As the coronavirus strangleholds the world, we look back in time, into Ibn Sina's scientific discoveries.

With expertise in many fields, from medicine and astronomy to mathematics and theology, Ibn Sina was a Muslim polymath and the father of early modern medicine. Also known as Avicenna in the West, he was a great scientific mind who played a groundbreaking role in curbing the most-feared contagions a thousand years ago.

At a time when the modern world is grappling with the coronavirus pandemic, the first step the World Health Organisation (WHO) took towards flattening the curve of coronavirus positive infections was to insist on deploying the method of quarantine, which was invented by Ibn Sina to tackle the outbursts of human-to-human transmission of disease.

In his masterpiece, ‘The Canon of Medicine’, which was published in 1025, Ibn Sina argued that a 40-day period of quarantine was essential to weaken the spread of contagious infections.

In later years and right up until today, Ibn Sina's ‘The Canon of Medicine’ has become the cornerstone of modern medicine, so much so that the global medical community used it as the main lecture book for almost 600 years. The Muslim polymath gave inspiration to medieval and modern-day scientists and in different eras they bestowed him with names such as the Galen of Islam, The Prince and Chief of Physicians, The Teacher Second Only to Aristotle, and The Aristotle of Arabs.

Of the 450 works Ibn Sina is believed to have written, 240 have survived. At least 40 of his manuscripts are about medicine. Besides ‘The Canon of Medicine’, his second masterpiece is ‘The Book of Healing’, which is considered to be the largest encyclopedia written by one man, a magnum opus on science, religion and philosophy.

Ibn Sina was first to discover that germs caused diseases, explained the reasons and the processes of how humans develop jaundice and serious bacterial infections like charbon. He used the technique of sedation while curing some life-threatening interior diseases. He also invented the method of diagnosing diabetes by measuring sugar rate in urine samples. Despite his awe-inspiring healing skills, many historians say he never charged for his medical services.

The origin

Born in a village in modern-day Uzbekistan in the summer of 980 AD, Abu Ali Husayn Ibn Sina grew up in a prosperous family. His father was a famous governor and scholar in the region. Ibn Sina received extensive education in the field of science and philosophy. He was known for his astounding memory and intelligence.

At the age of 10, he memorised the Holy Quran. Soon after he began studying Aristotle’s works, drawing him deep into philosophy. While Ibn Sina agreed with Aristotle's discovery of atoms, he also found a major flaw in it. Ibn Sina argued that an atom cannot be static, that it can also be divided into many subatoms to the point of it becoming non-existent. His strong grasp of mathematics helped him counter Aristotle's atomic theory.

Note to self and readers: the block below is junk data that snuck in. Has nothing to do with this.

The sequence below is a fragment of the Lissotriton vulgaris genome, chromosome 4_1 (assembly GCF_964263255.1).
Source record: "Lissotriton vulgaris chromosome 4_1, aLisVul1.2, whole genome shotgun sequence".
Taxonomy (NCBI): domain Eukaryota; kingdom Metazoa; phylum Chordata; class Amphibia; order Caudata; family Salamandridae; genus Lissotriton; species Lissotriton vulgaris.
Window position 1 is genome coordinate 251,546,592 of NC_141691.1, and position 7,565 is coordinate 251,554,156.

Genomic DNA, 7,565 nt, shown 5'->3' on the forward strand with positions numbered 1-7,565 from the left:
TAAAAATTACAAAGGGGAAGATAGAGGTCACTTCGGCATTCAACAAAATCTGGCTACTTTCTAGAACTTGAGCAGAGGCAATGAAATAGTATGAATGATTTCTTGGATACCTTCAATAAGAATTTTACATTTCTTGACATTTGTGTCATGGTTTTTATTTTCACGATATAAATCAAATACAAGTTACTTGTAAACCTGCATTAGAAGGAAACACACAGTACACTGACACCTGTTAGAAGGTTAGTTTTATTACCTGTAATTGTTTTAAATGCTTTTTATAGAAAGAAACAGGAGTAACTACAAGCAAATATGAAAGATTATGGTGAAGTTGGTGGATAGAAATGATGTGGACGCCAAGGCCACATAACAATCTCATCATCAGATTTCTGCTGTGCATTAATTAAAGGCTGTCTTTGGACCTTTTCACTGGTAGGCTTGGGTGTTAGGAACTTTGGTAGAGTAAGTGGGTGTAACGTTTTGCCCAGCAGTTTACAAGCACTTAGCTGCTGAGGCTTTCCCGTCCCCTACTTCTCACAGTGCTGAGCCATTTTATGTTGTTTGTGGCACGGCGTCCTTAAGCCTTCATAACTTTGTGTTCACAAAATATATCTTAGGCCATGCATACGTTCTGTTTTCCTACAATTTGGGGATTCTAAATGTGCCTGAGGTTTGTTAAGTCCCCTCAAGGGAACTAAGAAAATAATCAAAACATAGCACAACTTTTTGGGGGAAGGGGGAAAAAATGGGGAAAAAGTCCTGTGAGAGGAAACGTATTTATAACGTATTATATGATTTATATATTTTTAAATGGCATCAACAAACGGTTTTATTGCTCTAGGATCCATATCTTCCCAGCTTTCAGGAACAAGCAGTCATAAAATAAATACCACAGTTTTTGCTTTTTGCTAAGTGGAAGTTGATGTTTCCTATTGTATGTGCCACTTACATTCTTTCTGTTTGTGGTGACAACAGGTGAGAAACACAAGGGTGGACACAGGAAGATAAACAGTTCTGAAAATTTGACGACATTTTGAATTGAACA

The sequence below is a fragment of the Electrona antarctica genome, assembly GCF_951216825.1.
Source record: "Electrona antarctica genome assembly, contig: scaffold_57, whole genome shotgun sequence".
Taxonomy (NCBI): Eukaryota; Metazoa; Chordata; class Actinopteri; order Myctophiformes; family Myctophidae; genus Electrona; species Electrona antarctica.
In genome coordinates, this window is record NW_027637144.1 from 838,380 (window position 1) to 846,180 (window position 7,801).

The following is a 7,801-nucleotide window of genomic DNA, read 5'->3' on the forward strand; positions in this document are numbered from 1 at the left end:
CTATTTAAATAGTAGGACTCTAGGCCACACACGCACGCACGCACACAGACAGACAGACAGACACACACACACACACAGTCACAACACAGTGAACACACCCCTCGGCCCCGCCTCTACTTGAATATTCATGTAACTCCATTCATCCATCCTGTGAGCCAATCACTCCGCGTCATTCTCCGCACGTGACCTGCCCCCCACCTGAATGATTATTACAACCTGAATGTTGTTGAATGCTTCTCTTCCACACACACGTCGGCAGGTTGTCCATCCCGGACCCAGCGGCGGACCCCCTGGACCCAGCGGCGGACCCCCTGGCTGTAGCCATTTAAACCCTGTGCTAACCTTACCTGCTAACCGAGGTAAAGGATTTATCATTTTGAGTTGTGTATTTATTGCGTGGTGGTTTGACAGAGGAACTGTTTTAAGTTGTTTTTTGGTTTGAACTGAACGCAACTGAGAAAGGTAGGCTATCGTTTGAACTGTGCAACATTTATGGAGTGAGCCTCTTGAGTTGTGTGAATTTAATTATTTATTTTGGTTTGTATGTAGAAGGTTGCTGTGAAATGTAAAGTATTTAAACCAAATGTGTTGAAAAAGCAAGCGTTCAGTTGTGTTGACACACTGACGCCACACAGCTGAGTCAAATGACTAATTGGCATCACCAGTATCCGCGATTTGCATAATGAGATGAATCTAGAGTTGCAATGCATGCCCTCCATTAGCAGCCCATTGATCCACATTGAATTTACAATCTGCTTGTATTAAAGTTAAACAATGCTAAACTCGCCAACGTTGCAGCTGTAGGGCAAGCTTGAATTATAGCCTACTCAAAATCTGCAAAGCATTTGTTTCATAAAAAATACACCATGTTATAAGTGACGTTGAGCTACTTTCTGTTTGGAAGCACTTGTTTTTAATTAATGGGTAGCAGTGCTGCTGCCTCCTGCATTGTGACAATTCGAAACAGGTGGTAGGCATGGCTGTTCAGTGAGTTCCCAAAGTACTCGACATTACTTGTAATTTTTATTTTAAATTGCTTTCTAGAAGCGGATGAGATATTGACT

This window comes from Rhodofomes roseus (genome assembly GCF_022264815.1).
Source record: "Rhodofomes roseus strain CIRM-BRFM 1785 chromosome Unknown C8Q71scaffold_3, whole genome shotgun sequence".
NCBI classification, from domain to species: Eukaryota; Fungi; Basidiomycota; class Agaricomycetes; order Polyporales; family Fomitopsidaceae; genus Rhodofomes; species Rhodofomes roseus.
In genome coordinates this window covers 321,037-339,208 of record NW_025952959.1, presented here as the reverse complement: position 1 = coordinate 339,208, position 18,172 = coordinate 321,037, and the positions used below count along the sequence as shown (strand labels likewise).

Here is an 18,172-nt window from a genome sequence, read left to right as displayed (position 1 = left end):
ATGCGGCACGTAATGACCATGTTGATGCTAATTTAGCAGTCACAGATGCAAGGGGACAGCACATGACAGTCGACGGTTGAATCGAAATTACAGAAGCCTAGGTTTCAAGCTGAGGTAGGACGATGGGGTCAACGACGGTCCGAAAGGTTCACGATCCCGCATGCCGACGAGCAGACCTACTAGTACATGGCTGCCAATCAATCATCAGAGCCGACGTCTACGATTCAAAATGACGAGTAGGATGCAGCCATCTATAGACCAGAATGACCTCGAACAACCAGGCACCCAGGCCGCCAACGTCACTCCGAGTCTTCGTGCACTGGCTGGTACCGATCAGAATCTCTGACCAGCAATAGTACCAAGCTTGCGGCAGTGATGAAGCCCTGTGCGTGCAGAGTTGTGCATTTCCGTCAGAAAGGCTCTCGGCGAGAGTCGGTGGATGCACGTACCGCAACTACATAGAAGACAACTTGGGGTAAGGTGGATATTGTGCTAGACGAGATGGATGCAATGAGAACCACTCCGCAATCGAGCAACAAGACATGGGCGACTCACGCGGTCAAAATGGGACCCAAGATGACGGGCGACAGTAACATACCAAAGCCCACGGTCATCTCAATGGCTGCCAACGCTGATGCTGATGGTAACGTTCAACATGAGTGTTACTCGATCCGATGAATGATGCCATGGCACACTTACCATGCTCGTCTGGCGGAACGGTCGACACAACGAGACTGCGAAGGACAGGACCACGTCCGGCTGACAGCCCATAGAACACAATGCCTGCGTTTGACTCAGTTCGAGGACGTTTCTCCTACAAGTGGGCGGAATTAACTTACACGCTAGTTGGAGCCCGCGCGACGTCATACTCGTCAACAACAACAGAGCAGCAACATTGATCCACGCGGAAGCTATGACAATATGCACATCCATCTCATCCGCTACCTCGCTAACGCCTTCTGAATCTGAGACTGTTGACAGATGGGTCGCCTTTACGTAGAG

At 16, Ibn Sina veered towards medicine and in the following two years, he became a physician. He said understanding medicine was not a difficult task for a trained mathematician.

After becoming a physician, his contribution to subjects such as systemic circulation and microcirculation is significant as he separated the two thoughts, which eventually led him to conclude that germs are the main carriers of disease, the fact which a 1,000 years later guided Louis Pasteur's germ theory. 

Ibn Sina's ‘The Canon of Medicine’ played a crucial role in leading the world to The Islamic Golden Age, a period of cultural, economic and scientific development between the 8th and 14th centuries. The scientists who rose to fame in that age made important scientific discoveries that the modern-age scientific community benefited from.

Ibn Sina’s ‘Book of Healing’ became available in Europe with its partial Latin translation almost 50 years after its composition under the title ‘Sufficientia’. His psychology and theory of knowledge influenced the Western world’s William of Auvergne, Bishop of Paris and Albertus Magnus, and his metaphysics influenced Thomas Aquinas’ thought.

On the other hand, as a devout Muslim, he sought to reconcile rational philosophy with Islamic theology. The main aim of Ibn Sina was to prove the existence of Allah (God) and creation of the universe in terms of science with reasonable and logical rhetoric. His scientific and philosophical works were influential amongst Islamic schools until the 19th Century.

According to Ibn Sina, the soul and body are two ores which can contract diseases based on their characteristic traits. He examined his patients with a keen eye on details such as age, body type, temperament, nutrition type and lifestyle. He knew methods to check whether the patient's liver or spleen was normal or not by simply using his bare hands.

At the age of 32, he treated the king of Buyid state. As the king regained his health and strength, he named Ibn Sina his vizier. But when the king passed away he turned down the offer of his son who wanted him to continue with the imperial post. The angry prince sentenced him to four months in prison. Thanks to his assistant Jurjani, he managed to escape.

Famous Italian poet Dante mentioned his name in his play ‘La Divina Commedia’. Ibn Sina's portrait is still found hanging on the walls of many medical faculties across Europe.

A crater on the moon is named after him and several countries coined money, stamps and medallions in commemoration of Ibn Sina.

Ibn Sina spent the last 12 years of his life with Abu Jafar, his protege, and died in 1037.